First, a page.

Want to stop revenge pornography? Then we need to overhaul mainstream porn

Recording more allegations than ever before. Joe Giddens/PA Archive

The Press Association recently obtained new figures under Freedom of Information (FoI) laws, which show that police are dealing with their largest ever volume of revenge pornography cases. In the six months from October 2014 to April 2015, a total of 139 revenge porn allegations were made, on behalf of victims ranging from 11 years old, to over 60.

It is debatable whether the statistics represent a real increase in the number of offences, or whether a tightening of the laws on revenge pornography has resulted in more allegations being made. Details of the cases were provided by 14 of the 43 police forces across England and Wales. The remaining forces either had no record of any complaints, or refused to provide data due to FoI time limits.

Revenge pornography has continued to gain attention internationally after a series of high-profile cases. In the UK, the issue came to the fore when evidence emerged that police were failing to deal with it appropriately: the Press Association revealed that only six of the 149 allegations made to eight police forces from 2012 to 2014 resulted in police action.

This prompted the Crown Prosecution Service (CPS) to publish new guidelines, in an effort to inform police and prosecutors that existing harassment and indecency legislation could be used to prosecute cases of revenge pornography. The term “revenge pornography” was used in the guidelines to refer to the sharing of sexually explicit material, without the consent of the person featured.

The reported rise in allegations since October 2014 has been attributed to these new guidelines. The statistics have also revealed an increase in police action: 13 people have been charged during the six month period – more than double the rate from 2012 to 2014 – although many of these cases are yet to reach a conclusion. And in April 2015, new legislation was introduced to tackle revenge pornography specifically: posting revenge pornography is now deemed a criminal offence, which carries a maximum sentence of two years.

Experts vary in their approaches to combating revenge pornography – some are convinced that legislation holds the key, while others argue that education will prove most useful. I applaud their efforts, but am of the view that it’s going to take much more than that.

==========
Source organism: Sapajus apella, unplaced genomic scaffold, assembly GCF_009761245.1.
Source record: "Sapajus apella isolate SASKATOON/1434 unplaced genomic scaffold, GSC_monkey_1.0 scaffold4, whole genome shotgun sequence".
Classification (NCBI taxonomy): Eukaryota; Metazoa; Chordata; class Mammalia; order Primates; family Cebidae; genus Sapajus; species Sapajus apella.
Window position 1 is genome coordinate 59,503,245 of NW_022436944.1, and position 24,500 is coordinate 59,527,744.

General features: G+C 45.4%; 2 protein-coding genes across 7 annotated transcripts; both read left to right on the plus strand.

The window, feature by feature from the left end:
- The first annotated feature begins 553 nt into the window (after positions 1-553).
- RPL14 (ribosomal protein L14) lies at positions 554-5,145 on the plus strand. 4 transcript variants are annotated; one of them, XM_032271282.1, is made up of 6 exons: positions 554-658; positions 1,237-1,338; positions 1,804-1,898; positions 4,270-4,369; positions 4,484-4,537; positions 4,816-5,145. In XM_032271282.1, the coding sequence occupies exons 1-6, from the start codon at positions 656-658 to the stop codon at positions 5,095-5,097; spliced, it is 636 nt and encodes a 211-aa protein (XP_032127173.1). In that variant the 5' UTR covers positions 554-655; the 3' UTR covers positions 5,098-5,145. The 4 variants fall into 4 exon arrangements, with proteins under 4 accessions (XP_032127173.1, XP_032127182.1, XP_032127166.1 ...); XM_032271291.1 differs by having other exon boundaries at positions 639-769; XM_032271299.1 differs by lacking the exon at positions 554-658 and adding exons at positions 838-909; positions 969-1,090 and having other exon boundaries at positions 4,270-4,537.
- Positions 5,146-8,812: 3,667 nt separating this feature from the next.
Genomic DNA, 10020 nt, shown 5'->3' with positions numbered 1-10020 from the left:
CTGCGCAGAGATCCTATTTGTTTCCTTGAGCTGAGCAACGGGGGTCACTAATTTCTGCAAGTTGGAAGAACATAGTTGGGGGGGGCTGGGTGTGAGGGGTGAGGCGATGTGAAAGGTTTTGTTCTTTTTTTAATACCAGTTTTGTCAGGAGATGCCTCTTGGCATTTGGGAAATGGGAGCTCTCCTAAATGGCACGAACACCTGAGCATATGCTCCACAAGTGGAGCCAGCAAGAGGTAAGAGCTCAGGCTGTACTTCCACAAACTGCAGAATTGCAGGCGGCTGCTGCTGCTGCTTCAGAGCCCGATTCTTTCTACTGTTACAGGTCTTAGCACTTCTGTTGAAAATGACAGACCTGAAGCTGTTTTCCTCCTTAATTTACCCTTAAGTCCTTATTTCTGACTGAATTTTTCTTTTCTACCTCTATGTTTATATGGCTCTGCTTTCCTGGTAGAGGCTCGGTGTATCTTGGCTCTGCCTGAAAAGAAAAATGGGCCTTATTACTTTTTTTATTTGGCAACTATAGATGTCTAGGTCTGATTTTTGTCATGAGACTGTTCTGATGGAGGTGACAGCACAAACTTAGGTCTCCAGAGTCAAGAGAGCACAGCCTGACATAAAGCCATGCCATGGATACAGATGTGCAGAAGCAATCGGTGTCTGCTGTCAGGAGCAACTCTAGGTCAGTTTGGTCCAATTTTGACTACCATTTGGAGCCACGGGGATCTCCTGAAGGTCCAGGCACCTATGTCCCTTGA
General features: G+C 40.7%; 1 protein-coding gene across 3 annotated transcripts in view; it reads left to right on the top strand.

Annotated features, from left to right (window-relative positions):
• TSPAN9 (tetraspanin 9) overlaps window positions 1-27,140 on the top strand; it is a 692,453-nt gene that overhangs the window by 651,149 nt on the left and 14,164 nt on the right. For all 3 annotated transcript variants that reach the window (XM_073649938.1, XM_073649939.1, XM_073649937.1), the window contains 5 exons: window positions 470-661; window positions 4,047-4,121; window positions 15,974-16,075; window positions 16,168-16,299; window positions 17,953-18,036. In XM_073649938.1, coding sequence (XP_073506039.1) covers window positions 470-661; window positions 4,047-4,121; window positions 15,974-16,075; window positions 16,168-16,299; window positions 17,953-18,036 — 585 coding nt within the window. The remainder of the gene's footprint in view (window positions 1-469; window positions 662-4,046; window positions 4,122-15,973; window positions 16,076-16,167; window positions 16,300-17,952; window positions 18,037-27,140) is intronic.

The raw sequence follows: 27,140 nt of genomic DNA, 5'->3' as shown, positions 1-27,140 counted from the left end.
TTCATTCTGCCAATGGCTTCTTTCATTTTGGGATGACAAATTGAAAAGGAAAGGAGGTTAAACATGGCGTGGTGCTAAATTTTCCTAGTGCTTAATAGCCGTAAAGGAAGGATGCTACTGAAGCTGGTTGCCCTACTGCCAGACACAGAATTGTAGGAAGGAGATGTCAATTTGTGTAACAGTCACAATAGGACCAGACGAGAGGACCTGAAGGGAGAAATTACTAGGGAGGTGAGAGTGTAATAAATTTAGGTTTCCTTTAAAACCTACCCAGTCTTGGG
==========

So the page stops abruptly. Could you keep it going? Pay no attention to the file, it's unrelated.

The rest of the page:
One small step

Sarah Green, acting director of the End Violence Against Women coalition, argues that the recent progress in addressing revenge pornography has clearly encouraged victims to come forward. Green holds that these statistics don’t reveal an increase in the crime, but rather growing awareness. She says that victims now feel “more confident that this crime will be taken seriously if reported”.

Green advocates for a two-pronged attack to tackle the crime. First, the police and courts should continue their pursuit of those who commit this offence. Second, the government should “step up efforts to prevent this kind of abuse in the first place, by ensuring all young people get good quality sex and relationships education in school where they talk about respect and equality and the law on consent and abuse.”

I thoroughly agree that sex and relationship education in schools must involve discussion about pornography, equality, consent and abuse. Education is a necessary tool when tackling the issue of revenge pornography. But helping young people reflect upon moral, philosophical and practical issues around sexuality can only be one part of the solution, which needs take a much broader approach.

It’s not just kids who need to learn about revenge porn. from www.shutterstock.com

For one thing, it is not just young people who share sexually explicit images online without the subject’s consent. The perpetrators include older people who are aware of the moral issues involved with regard to gender equality and consent. And attempting to teach children to responsibly negotiate a world of pornographic sexuality, which is not of their own making, to me smacks of that old, hypocritical maxim of child rearing: “do as I say, not as I do”.